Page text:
"Problems to Avoid" lays out some common mistakes in writing and steps you can take to avoid them. I really like books that do this. When you have both the right and the wrong ways explained, it's easier to get the story right. Again, more useful than most writing classes or books I have seen.
These are the broad categories of emotional wounds and some examples of each:
"Crime and Victimization" (A Carjacking, Being Held Captive, Witnessing a Murder)
"Disabilities and Disfigurements" (A Traumatic Brain Injury, Being So Beautiful It's All People See, Losing One of the Five Senses)
"Failures and Mistakes" (Accidentally Killing Someone, Failing at School, Making a Very Public Mistake)
"Injustice and Hardship" (An Abuse of Power, Being Fired or Laid Off, Prejudice or Discrimination)
"Misplaced Trust and Betrayals" (A Toxic Relationship, Having One's Ideas or Work Stolen, Misplaced Loyalty)
"Specific Childhood Wounds" (Being the Product of Rape, Growing Up in Foster Care, Living in a Dangerous Neighborhood)
"Traumatic Events" (A Parent's Divorce, Being Tortured, Having an Abortion)
Note that some emotional wounds cross over categories, even though they are only listed once: child molestation is a crime, an abuse of power, a betrayal, and a childhood wound. It's worth reading across categories for this reason, as you may find inspiration in other sections.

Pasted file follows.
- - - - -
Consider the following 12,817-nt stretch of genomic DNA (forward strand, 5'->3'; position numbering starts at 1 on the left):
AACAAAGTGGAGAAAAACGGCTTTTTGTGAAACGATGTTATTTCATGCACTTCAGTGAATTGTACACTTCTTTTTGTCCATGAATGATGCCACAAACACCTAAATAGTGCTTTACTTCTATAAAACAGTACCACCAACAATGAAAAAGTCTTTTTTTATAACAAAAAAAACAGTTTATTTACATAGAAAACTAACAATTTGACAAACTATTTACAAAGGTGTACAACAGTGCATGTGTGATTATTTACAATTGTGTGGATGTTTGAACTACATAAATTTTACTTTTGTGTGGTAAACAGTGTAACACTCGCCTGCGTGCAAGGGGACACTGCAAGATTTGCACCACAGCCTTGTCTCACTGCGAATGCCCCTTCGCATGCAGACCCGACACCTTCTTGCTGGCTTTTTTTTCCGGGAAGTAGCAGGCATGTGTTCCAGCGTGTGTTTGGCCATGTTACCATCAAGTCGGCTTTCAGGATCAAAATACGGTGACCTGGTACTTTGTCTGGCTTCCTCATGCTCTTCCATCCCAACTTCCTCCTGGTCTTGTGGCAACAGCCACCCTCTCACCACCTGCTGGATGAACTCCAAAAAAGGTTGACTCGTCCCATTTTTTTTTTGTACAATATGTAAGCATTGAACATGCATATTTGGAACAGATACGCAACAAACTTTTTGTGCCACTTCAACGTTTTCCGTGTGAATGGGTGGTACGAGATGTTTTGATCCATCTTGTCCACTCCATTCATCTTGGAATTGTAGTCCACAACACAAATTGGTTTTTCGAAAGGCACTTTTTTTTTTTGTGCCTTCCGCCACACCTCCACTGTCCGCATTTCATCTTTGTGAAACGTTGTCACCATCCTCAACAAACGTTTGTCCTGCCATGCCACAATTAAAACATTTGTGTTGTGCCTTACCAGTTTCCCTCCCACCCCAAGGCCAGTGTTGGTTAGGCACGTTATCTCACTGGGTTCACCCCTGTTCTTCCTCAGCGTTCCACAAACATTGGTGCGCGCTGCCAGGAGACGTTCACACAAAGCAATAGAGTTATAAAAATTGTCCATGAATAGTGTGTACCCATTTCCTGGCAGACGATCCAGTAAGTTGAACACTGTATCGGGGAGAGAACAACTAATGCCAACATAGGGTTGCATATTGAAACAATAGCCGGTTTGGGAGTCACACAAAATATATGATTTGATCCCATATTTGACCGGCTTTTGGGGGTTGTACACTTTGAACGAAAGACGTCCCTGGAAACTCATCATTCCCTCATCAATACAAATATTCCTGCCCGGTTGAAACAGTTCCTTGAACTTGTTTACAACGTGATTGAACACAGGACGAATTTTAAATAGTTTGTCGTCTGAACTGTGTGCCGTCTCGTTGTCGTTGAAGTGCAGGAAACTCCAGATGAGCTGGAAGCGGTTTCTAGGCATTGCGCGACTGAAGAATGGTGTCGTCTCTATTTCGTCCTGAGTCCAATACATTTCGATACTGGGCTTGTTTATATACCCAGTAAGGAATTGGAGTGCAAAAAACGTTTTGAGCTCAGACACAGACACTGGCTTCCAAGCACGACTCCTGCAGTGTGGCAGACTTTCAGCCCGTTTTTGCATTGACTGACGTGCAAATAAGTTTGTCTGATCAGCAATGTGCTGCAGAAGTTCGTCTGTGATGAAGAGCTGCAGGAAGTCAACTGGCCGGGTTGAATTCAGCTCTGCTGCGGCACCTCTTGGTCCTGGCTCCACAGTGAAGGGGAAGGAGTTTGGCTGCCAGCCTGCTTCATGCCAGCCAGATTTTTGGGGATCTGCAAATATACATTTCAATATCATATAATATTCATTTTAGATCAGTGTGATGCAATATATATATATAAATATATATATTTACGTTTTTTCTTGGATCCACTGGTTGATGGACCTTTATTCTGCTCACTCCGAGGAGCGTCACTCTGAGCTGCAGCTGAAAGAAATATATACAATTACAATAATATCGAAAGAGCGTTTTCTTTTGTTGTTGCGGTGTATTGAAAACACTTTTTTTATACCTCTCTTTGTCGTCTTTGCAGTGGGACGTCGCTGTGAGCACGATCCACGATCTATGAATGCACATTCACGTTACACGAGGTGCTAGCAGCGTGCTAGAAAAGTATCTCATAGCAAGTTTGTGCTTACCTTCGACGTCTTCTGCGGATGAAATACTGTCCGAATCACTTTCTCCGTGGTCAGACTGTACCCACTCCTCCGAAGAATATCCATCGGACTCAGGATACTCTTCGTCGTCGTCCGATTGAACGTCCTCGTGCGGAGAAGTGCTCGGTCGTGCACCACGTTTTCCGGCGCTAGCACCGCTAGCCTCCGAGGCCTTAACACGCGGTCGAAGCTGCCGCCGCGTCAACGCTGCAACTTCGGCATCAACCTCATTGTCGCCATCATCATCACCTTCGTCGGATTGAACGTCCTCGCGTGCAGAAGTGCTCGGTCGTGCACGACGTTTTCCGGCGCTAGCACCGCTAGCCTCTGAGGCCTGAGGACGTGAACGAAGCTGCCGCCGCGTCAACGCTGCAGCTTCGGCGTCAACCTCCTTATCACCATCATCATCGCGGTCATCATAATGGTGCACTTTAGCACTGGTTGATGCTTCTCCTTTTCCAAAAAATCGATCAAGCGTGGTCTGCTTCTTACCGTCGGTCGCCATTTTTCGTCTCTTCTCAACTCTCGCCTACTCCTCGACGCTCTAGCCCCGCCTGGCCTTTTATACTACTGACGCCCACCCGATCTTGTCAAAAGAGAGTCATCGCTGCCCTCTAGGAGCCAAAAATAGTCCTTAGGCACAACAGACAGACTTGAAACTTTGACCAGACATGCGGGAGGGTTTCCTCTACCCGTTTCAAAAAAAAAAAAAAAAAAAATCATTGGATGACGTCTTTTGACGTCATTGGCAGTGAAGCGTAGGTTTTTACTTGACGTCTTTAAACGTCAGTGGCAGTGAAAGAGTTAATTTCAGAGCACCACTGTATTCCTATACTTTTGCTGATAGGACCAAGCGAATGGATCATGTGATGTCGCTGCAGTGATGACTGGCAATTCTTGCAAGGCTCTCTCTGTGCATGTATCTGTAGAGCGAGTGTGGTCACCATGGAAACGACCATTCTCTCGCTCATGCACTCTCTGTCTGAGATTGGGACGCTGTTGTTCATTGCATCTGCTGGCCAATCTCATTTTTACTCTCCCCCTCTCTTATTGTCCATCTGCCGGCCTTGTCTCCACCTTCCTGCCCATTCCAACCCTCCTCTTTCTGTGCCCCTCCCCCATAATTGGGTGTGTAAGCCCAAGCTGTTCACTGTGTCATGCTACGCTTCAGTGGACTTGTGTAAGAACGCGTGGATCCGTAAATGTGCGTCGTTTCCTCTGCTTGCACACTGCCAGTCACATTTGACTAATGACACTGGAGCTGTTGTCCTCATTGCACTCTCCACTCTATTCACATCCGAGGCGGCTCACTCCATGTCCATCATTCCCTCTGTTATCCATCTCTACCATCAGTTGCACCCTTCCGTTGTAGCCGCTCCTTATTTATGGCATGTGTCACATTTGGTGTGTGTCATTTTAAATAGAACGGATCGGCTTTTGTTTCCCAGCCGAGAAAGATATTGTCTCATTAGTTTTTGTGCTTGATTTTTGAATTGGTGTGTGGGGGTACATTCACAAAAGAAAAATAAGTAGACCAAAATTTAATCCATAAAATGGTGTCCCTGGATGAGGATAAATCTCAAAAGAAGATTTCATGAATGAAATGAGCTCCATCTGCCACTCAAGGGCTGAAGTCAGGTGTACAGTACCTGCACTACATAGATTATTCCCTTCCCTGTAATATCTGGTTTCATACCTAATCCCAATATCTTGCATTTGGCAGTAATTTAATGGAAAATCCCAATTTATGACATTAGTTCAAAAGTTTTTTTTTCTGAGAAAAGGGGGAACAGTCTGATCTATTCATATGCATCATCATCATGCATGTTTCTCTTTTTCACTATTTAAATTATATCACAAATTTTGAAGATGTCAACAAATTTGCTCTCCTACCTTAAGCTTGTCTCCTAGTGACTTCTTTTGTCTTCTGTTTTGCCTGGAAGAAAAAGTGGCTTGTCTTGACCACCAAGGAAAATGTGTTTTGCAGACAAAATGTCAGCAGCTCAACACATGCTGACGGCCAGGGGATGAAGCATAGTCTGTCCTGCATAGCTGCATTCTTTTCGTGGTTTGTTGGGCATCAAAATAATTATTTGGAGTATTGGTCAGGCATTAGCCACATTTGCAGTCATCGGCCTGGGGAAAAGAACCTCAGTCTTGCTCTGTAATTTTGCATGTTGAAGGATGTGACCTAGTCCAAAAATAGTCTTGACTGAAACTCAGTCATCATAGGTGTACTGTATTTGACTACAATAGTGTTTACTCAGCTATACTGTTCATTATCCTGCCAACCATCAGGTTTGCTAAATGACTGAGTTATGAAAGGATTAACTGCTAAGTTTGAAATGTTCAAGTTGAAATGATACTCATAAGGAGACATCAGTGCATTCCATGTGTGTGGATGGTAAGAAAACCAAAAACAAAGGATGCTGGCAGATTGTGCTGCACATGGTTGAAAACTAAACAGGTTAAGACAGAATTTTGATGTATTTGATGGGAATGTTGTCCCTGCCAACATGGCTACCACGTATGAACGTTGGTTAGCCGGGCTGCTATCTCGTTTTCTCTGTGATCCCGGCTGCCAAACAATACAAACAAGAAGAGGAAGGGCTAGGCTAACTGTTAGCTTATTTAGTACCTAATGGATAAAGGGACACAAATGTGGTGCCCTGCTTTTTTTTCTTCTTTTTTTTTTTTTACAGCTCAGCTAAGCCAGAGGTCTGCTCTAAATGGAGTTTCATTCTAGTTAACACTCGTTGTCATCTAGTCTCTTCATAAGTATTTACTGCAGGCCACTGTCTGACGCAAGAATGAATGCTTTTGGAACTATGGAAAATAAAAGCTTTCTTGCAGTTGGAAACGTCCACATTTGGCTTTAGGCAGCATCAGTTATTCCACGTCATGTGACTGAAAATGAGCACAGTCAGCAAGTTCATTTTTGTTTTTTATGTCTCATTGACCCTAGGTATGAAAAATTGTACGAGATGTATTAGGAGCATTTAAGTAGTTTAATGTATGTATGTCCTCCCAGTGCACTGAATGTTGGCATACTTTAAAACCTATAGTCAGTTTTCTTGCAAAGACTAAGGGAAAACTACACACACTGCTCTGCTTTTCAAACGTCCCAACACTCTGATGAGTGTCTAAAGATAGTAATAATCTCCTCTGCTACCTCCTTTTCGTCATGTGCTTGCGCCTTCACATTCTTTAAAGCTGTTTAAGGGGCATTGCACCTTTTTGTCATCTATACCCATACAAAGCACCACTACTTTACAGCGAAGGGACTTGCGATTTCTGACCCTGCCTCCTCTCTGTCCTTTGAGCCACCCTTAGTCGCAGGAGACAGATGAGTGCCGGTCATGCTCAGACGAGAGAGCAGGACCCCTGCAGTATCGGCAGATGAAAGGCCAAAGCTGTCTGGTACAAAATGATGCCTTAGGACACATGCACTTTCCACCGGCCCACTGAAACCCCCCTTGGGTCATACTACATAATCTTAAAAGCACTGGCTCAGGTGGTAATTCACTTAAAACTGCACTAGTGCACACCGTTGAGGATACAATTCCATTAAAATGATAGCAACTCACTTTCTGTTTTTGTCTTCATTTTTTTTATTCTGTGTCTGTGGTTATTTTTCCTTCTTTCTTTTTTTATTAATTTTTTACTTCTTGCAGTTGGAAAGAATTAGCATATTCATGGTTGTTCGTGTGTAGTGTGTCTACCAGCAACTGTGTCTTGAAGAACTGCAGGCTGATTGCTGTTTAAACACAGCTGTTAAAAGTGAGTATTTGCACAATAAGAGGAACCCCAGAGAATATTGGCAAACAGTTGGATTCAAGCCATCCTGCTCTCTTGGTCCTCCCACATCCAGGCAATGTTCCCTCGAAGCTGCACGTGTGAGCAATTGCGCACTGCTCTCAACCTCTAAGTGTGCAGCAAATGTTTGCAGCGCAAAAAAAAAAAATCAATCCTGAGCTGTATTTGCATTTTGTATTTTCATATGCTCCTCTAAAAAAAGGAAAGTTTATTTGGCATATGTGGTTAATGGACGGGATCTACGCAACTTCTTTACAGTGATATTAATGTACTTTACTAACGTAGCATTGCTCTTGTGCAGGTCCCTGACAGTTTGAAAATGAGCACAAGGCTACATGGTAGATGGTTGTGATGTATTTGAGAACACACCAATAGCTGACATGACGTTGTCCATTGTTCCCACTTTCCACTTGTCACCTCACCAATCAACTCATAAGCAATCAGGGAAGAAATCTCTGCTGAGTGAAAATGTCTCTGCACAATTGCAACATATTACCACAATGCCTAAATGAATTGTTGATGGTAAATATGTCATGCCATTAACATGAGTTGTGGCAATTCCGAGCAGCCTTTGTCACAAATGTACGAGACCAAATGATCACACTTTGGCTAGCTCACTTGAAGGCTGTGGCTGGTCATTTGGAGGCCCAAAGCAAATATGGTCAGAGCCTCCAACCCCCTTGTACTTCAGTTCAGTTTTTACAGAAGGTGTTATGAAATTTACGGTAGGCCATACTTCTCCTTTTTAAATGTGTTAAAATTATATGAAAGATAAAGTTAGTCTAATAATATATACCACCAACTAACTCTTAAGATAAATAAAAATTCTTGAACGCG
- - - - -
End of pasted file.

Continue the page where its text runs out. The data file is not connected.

Each entry includes examples, basic needs often compromised by this wound, false beliefs that may be embraced, the character may fear..., possible responses and results, personality traits that may form, triggers that might aggravate this wound, and opportunities to face or overcome this wound.
One thing the book doesn't mention directly is that trauma fucks up your ability to adapt to changing circumstances. An obvious example is that you may develop coping techniques which work for a while, but then something changes, and they stop working or even start causing problems. Much more insidious is the fact that your beliefs may be true but then become false due to changing circumstances, or even vice versa. So it is essential to determine which of the things a character learns from trauma are true, partly true, or false; and helpful, unhelpful, actively harmful, or mixed. "Nobody loves me" is a statement which is true for some people but false for others. "The world is a dangerous place" varies over time, and also depending on what part you are standing in -- far more true in Somalia than in Norway, but climate change hangs over everyone's head. Consider especially this diagram of trust and distrust, because trauma really tends to undermine trust. Was the trauma a fluke and an accident? Or was it pretty typical of what people face in that setting? Those lead to very different accuracy ratings of character beliefs.